Sweet dreams are made of this
Who am I to disagree
I travel the world and the seven seas
Everybody’s looking for something
From “Sweet Dreams (Are Made Of This)” by the Eurythmics.
Annie Lennox’s etherial voice blares through the speakers of the Declasse Sabre GT I stole twenty minutes ago. The big V8 roars when I punch the gas pedal to the floor and it tries to eek out a few more horses from the 442 already galloping full-bore.
A few blocks back my wanted level spiked to six stars when I cut a corner too short and plowed into a Liberty City police cruiser… crushing the cop standing next to it. How I got the other five stars isn’t important. What is important is that I’m running out of options. The chopper shadowing me from above sees my every move. I need to lose it – fast. Maybe they won’t expect me to head for restricted airspace.
I sling the steel stallion through another corner and almost lose control again. These damn muscle cars weren’t meant for Tokyo style drifting; they’re made for tearing up the quarter-mile with pure, unadulterated power. As I slide out the backside of the turn I jam down on the accelerator and the Sabre fishtails for a second. I hold my breath… suddenly it pulls away from the remaining cruisers still stuck to my bumper like leaches from a pond.
“Francis International Airport next left” reads the sign as I scream past it. Cranking the wheel sends the Sabre into one more turn; this time I’m able to control it without losing momentum and I barrel down the parkway towards freedom.
If you’re a gamer you’ve probably had a dream or two where the events, characters, and settings come to life when you close your eyes. In fact, there are a ton of interesting facts about dreams that tell us why we dream what we do.
For me, the Grand Theft Auto games – monstrous, open-world, sandboxes full of endless possibilities – is my trigger. Which is odd because I don’t dream often, and when I do I rarely remember them. Keep that in mind as you read the rest of this non-dreamy article… it’ll make sense later.
According to Jayne Gackenbach, a psychologist at Grant MacEwan University in Canada, hardcore gamers usually experience more lucid dreams (where the subject is aware they’re dreaming) than non-gamers, and can actually control things in their dreamscape.
“If you’re spending hours a day in a virtual reality, if nothing else it’s practice,” said Gackenbach. “Gamers are used to controlling their game environments, so that can translate into dreams.”
Gackenbach, who has studied the connection between video games and dreams for years, contends that both act as a “virtual reality” of sorts that allows gamers and lucid dreamers to acquire better reaction times, attention spans, concentration, spatial and problem solving skills. So, don’t let people tell you that video games rot your brain… because it’s not true.
In 2006 she published two studies based on surveys of hardcore gamers as well as those who didn’t play any video games. As previously cited, one study showed the frequency of lucid dreams by gamers and their ability to influence those dreams. The second study focused more on gamers and the dreams they had the previous night. She found that while lucid dreams were common, gamers never really had control of their dreams… just their dream selves. Since then Gackenbach has refined her methods (i.e., controlling the frequency of dream recollection) and has reproduced her findings several times.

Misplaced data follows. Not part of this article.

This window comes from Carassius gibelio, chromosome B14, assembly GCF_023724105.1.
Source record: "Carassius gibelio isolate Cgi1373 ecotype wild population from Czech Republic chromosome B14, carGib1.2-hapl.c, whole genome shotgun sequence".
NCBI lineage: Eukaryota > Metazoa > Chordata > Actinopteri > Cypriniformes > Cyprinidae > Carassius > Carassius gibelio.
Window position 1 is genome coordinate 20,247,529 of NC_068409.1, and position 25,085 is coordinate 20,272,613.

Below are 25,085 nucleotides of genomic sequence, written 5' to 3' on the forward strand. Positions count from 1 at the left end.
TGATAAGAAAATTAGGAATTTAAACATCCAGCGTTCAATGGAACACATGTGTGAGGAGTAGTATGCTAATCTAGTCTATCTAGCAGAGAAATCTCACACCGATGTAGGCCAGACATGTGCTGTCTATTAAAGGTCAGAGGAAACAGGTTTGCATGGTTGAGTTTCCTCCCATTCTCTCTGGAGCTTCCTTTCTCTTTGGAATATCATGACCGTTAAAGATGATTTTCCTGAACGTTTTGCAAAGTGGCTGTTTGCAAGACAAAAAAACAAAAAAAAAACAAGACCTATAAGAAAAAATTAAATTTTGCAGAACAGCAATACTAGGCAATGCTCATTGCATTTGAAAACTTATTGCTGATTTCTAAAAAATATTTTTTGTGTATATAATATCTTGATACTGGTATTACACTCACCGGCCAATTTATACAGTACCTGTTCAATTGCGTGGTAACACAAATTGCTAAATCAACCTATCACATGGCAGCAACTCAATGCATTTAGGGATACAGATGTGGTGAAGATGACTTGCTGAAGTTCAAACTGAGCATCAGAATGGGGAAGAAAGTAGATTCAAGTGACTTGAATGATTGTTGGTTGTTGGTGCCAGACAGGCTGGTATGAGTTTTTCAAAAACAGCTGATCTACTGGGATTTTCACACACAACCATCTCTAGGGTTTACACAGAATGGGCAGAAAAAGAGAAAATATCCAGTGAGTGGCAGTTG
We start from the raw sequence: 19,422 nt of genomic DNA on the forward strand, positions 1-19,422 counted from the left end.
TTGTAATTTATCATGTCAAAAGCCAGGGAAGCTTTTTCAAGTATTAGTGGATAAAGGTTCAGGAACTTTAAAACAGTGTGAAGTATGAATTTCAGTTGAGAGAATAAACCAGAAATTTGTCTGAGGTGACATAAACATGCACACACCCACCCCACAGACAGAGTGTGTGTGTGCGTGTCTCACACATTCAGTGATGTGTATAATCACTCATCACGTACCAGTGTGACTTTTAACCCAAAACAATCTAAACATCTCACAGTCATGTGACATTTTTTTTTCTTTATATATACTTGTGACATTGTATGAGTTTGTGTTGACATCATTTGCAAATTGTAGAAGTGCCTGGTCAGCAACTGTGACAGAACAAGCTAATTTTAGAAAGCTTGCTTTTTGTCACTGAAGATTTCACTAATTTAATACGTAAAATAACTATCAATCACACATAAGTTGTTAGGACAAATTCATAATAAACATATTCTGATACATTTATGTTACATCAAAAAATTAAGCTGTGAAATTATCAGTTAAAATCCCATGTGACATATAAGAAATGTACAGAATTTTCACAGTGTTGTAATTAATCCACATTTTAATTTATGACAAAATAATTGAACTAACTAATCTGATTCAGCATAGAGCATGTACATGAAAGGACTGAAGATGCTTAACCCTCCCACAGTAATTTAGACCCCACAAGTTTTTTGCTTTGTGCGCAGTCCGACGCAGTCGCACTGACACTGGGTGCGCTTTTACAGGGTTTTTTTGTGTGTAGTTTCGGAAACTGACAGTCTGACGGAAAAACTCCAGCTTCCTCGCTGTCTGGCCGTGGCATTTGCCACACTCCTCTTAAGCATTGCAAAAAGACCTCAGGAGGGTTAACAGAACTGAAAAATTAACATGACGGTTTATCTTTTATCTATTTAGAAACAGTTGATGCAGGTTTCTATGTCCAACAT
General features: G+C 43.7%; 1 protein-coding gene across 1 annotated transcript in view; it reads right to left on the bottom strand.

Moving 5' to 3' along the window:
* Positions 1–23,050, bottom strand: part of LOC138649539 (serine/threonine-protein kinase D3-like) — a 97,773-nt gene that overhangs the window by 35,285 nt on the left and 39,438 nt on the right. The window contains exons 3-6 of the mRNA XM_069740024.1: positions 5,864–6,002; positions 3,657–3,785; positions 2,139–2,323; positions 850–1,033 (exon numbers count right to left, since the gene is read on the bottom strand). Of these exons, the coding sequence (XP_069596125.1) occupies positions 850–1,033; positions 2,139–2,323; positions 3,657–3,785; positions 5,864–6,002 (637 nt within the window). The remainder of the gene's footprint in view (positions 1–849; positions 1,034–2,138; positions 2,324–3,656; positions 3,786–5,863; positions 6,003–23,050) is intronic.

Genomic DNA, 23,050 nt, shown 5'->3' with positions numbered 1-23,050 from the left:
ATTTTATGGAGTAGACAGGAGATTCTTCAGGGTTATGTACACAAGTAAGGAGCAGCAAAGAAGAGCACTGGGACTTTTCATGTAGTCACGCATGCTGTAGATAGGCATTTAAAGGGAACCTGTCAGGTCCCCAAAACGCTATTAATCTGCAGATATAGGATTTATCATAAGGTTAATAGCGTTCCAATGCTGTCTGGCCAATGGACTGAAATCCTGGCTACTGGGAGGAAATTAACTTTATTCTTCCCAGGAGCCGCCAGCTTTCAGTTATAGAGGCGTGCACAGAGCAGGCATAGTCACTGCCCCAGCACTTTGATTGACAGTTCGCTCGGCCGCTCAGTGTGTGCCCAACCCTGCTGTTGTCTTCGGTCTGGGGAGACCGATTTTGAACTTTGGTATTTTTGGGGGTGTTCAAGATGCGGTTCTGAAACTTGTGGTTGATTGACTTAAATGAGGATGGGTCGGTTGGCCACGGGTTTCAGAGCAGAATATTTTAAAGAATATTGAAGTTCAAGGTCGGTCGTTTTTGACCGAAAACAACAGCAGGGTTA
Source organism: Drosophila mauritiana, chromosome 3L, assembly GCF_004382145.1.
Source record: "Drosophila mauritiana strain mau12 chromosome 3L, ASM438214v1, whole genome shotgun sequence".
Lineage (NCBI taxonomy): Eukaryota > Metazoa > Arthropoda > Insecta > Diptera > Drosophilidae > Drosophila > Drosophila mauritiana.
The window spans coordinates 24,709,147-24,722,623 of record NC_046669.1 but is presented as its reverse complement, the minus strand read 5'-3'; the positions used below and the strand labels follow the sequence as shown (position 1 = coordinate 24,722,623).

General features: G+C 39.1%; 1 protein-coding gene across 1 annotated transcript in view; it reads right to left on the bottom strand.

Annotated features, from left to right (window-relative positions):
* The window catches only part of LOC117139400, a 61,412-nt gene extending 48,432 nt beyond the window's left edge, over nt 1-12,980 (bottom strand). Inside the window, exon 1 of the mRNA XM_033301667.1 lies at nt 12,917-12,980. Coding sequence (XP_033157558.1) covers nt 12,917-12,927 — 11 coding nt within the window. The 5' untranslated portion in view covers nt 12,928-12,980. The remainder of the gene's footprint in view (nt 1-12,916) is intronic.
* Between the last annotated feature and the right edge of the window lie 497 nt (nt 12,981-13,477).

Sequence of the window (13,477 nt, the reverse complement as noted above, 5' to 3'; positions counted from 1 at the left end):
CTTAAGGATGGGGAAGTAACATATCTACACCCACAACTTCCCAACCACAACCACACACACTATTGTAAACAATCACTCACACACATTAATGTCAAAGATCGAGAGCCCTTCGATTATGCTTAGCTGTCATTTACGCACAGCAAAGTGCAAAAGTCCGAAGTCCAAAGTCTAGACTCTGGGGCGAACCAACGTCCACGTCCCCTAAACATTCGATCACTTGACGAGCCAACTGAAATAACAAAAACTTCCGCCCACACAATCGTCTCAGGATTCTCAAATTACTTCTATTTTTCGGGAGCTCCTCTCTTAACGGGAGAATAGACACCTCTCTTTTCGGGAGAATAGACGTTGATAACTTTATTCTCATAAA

Nightmare on Your Street
But Gackenbach didn’t stop there. She wanted to know what, if any, affect video games had on nightmares. She started by using Finnish psychologist Antti Revonsuo‘s “threat simulation” theory, which states that nightmares tend to copy threatening real-life situations in a non-threatening environment. In effect, nightmares act as a survival mechanism that prepare people for what might happen in the real world.
In a 2008 she compared “after-dream reports” from 35 men and 63 women and found that typical “Being Chased” and “Can’t Escape” nightmares didn’t frighten gamers because their threat levels were greatly diminished. Basically, what non-gamers perceived as a nightmare scenario was seen as a “fun” experience by gamers because they’d already trained their minds to take control of similar situations… through playing video games.
“What happens with gamers is that something inexplicable happens,” Gackenbach says. “They don’t run away, they turn and fight back. They’re more aggressive than the norms.”
BAM! That explains why I don’t remember my dreams. When I hit the sack and start watching that night’s eyelid movie. I must turn into a rough and tumble Duke Nukem, Gordon Freeman or Nathan Drake. Since nothing seems to scare me in my dreams there’s nothing for me to remember as a nightmare!
Our advice: keep on gaming and you too may conquer the fears that roam your subconscious.
What kind of dream experiences have you had? Can you control your dreams? Let us know. For more information on Jayne Gackenbach’s latest studies on dreams and video games, please visit her website